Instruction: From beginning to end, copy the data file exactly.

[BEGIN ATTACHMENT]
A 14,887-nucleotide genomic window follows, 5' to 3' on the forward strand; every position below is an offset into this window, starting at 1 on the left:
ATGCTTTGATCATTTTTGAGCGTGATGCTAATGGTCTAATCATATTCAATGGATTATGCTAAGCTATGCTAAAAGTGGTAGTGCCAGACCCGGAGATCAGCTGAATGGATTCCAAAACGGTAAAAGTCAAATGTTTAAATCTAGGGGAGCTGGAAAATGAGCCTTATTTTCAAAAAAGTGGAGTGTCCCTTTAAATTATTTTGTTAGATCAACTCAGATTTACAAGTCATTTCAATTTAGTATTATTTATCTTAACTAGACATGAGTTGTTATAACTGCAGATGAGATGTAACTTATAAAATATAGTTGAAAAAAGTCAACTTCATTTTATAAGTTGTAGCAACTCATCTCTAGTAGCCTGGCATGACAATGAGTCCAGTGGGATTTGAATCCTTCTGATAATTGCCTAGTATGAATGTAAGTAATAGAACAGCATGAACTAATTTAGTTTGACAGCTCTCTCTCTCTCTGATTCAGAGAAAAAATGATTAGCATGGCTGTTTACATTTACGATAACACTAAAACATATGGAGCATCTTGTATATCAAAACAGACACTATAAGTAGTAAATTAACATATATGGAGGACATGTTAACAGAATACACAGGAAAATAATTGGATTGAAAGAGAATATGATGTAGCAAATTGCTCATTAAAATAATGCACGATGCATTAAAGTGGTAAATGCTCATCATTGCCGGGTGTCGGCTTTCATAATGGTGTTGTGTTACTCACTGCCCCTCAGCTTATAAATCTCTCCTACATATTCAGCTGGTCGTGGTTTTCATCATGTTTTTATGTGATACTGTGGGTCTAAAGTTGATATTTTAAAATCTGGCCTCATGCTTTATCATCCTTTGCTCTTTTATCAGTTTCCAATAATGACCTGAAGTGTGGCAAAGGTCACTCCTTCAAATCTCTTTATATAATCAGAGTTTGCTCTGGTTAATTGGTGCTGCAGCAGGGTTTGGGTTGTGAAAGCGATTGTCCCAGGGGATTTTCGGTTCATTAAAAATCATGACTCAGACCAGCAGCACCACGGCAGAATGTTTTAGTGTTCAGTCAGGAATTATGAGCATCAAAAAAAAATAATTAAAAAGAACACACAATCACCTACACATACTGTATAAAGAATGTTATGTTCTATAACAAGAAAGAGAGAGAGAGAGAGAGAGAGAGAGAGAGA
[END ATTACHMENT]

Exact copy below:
A 14,887-nucleotide genomic window follows, 5' to 3' on the forward strand; every position below is an offset into this window, starting at 1 on the left:
ATGCTTTGATCATTTTTGAGCGTGATGCTAATGGTCTAATCATATTCAATGGATTATGCTAAGCTATGCTAAAAGTGGTAGTGCCAGACCCGGAGATCAGCTGAATGGATTCCAAAACGGTAAAAGTCAAATGTTTAAATCTAGGGGAGCTGGAAAATGAGCCTTATTTTCAAAAAAGTGGAGTGTCCCTTTAAATTATTTTGTTAGATCAACTCAGATTTACAAGTCATTTCAATTTAGTATTATTTATCTTAACTAGACATGAGTTGTTATAACTGCAGATGAGATGTAACTTATAAAATATAGTTGAAAAAAGTCAACTTCATTTTATAAGTTGTAGCAACTCATCTCTAGTAGCCTGGCATGACAATGAGTCCAGTGGGATTTGAATCCTTCTGATAATTGCCTAGTATGAATGTAAGTAATAGAACAGCATGAACTAATTTAGTTTGACAGCTCTCTCTCTCTCTGATTCAGAGAAAAAATGATTAGCATGGCTGTTTACATTTACGATAACACTAAAACATATGGAGCATCTTGTATATCAAAACAGACACTATAAGTAGTAAATTAACATATATGGAGGACATGTTAACAGAATACACAGGAAAATAATTGGATTGAAAGAGAATATGATGTAGCAAATTGCTCATTAAAATAATGCACGATGCATTAAAGTGGTAAATGCTCATCATTGCCGGGTGTCGGCTTTCATAATGGTGTTGTGTTACTCACTGCCCCTCAGCTTATAAATCTCTCCTACATATTCAGCTGGTCGTGGTTTTCATCATGTTTTTATGTGATACTGTGGGTCTAAAGTTGATATTTTAAAATCTGGCCTCATGCTTTATCATCCTTTGCTCTTTTATCAGTTTCCAATAATGACCTGAAGTGTGGCAAAGGTCACTCCTTCAAATCTCTTTATATAATCAGAGTTTGCTCTGGTTAATTGGTGCTGCAGCAGGGTTTGGGTTGTGAAAGCGATTGTCCCAGGGGATTTTCGGTTCATTAAAAATCATGACTCAGACCAGCAGCACCACGGCAGAATGTTTTAGTGTTCAGTCAGGAATTATGAGCATCAAAAAAAAATAATTAAAAAGAACACACAATCACCTACACATACTGTATAAAGAATGTTATGTTCTATAACAAGAAAGAGAGAGAGAGAGAGAGAGAGAGAGAGAGA